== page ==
Part of my work includes working on a teamthat provides personal finance professional development opportunities for financial educators and counselors, especially those employed by military installations around the world. On June 6-8, 2017, the team provided a three-day series of webinars about retirement planning. The webinars are availablefor free viewing at any time, along with downloadable copies of the webinar slides.
The first webinar, by Kimberly Blanton from the Center for Retirement Research at Boston College, focused on statistics and figures about retirement planning. The overall message was twofold: 1. Increasing numbers of American workers are at risk for falling short of the amount that they need to maintain their lifestyle in retirement and 2. There are effective action steps that people can take to better their financial security in later life.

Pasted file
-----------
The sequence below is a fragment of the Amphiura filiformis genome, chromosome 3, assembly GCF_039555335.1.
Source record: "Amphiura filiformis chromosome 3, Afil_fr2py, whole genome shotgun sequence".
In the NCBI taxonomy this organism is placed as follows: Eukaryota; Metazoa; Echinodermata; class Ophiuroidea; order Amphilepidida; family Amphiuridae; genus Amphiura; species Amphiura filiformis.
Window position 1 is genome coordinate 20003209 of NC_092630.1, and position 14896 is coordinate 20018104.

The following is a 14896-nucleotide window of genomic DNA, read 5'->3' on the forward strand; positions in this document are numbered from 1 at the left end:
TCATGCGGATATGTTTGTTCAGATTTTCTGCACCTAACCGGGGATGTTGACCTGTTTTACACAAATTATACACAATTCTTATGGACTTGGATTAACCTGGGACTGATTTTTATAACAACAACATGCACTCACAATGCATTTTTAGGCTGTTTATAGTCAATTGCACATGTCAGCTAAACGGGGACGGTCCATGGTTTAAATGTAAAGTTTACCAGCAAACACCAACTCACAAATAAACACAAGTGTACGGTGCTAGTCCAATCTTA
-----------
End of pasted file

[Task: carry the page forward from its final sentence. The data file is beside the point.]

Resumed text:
Some specific actions mentioned by Ms. Blanton were working longer and using home equity as a retirement income resource by trading down to a smaller home with lower expenses (downsizing) and/or using a reverse mortgage. She also mentioned the concept of a work years to retirement years ratio (the higher, the better):
1:1 if you work 30 years and have a 30 year retirement
2:1 if you work 40 years and have a 20 year retirement
3:1 if you work 45 years and have a 15 year retirement
A key take-away for me was that women gain more than men, on average, by claiming Social Security at age 70 versus age 62. This is partly because women are more likely than men to have gaps in their earning history due to child-rearing and care of aged parents. Working longer replaces “0” and low earning years with higher numbers.